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If you got $2 bills, you may have just hit a jackpot, says US Currency Auctions

2$ dollar bills kept on a table. — X/@alamy

If you have a $2 bill somewhere around, you should know that they may be worth thousands — as per the information provided by US Currency Auctions, certain $2 bills are worth about $5,000.

According to the business, 1890 $2 notes with a red or brown seal might fetch as much as $4,500. That’s not all, though.

The value of certain more recent $2 bills may also be greater.

In July 2022, Heritage Auctions sold a 2003 $2 note for $2,400; however, the bill’s current worth may be much greater.

According to the US Currency Auctions, there are other bills that are worth between $500 and $1,000.

The value of the bill is influenced by a number of factors, including circulation, seal colour, and printing year.

The Department of Treasury states that six distinct varieties of the $2 note have been produced over the years and that it has been in use since 1862.

“For most of their history, $2 notes have been unpopular, being viewed as unlucky or simply awkward to use in cash exchanges,” the Bureau of Engraving and Printing states.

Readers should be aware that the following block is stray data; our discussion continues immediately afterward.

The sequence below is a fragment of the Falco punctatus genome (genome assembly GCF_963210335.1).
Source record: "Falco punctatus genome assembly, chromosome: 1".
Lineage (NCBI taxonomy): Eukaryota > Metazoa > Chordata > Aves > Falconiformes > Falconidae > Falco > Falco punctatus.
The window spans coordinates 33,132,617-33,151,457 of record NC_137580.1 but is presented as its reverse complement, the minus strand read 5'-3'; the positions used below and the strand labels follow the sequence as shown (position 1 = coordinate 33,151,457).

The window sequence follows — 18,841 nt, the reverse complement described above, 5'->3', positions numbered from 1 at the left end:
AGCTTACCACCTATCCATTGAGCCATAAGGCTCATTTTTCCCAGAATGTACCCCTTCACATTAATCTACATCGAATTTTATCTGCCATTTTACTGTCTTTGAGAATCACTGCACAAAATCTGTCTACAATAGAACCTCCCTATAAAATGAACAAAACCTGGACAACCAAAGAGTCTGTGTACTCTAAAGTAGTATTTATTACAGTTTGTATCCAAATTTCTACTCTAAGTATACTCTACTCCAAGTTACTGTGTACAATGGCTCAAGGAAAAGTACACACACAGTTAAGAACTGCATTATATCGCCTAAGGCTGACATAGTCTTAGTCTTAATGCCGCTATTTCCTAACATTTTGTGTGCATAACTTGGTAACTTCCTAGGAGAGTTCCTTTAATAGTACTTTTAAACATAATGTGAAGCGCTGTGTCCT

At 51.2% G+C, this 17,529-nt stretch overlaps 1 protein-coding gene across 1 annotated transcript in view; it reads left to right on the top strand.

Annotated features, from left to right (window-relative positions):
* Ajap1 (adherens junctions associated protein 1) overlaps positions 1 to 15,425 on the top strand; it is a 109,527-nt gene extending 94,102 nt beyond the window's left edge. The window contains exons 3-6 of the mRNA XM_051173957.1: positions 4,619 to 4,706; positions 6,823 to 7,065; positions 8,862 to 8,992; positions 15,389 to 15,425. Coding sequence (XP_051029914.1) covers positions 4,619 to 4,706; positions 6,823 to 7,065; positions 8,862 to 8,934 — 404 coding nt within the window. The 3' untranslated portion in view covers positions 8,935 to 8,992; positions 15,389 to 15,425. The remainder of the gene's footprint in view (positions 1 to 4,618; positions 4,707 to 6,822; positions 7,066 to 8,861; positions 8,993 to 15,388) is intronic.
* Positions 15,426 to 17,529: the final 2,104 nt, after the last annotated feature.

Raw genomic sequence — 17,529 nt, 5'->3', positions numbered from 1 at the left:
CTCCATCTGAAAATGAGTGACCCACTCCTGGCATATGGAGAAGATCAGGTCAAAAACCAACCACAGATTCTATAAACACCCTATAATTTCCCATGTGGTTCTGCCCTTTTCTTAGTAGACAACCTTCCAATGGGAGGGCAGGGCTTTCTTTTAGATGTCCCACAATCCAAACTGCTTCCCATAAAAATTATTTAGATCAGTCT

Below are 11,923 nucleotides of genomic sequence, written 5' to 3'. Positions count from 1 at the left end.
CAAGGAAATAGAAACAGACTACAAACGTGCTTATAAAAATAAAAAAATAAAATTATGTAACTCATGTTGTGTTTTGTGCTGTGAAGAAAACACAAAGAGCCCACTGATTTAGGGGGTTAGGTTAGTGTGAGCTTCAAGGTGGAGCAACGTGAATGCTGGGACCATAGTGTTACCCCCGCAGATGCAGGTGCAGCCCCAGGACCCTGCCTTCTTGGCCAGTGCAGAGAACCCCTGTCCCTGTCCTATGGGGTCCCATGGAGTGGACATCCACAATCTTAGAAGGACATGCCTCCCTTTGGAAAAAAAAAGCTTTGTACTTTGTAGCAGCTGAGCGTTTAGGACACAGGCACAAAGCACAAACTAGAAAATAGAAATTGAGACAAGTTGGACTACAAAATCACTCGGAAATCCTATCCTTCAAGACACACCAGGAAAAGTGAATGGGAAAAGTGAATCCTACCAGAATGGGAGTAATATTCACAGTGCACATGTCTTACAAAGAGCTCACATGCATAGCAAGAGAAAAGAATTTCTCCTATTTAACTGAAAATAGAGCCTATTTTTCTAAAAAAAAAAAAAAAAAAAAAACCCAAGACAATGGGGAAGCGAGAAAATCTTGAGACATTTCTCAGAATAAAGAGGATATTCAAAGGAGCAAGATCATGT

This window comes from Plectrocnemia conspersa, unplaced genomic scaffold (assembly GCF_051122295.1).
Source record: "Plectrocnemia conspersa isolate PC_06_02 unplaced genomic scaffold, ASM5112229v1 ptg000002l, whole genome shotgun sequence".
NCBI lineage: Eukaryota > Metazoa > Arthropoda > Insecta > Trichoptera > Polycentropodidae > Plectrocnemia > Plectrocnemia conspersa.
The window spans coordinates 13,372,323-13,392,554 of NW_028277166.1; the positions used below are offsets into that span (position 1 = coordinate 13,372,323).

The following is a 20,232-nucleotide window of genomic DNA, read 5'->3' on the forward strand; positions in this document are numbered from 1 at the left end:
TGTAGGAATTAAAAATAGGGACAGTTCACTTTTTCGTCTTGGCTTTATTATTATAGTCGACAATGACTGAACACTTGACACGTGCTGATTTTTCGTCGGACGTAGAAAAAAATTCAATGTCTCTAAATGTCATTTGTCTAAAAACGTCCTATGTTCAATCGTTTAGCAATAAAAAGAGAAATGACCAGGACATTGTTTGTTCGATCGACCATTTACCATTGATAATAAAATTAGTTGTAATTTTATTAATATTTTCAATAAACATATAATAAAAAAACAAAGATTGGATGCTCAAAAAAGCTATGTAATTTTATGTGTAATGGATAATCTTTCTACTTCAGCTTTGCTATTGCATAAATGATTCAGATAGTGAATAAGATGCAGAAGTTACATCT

In the 1860s, there were limits on how many $1 and $2 notes the banks could issue due to fears “that the widespread use of small-denomination notes caused inflation.”

But the BEP notes that when the United States entered World War II, the bill’s fortunes changed.

“In early 1942, the Treasury forbade the carrying of US currency across the Mexican-US border. The Treasury did this ‘to prevent use being made of Mexico as a place in which Axis agents may dispose of dollar currency looted abroad,'” BEP’s website states. 

“The only exceptions to this blockade were $2 notes and silver dollars as it was believed that there were not many of these items outside the United States. As a result, demand for $2 notes skyrocketed along the border.”

Prior to 1928, the banknotes were larger and had more designs on them; however, from that year onward, the front of the bills has always displayed a uniform likeness of Thomas Jefferson.

A depiction of the Declaration of Independence’s presentation was substituted for the scene of Jefferson’s residence on the reverse of those made between 1928 and 1976, however, there are still some minor variations.

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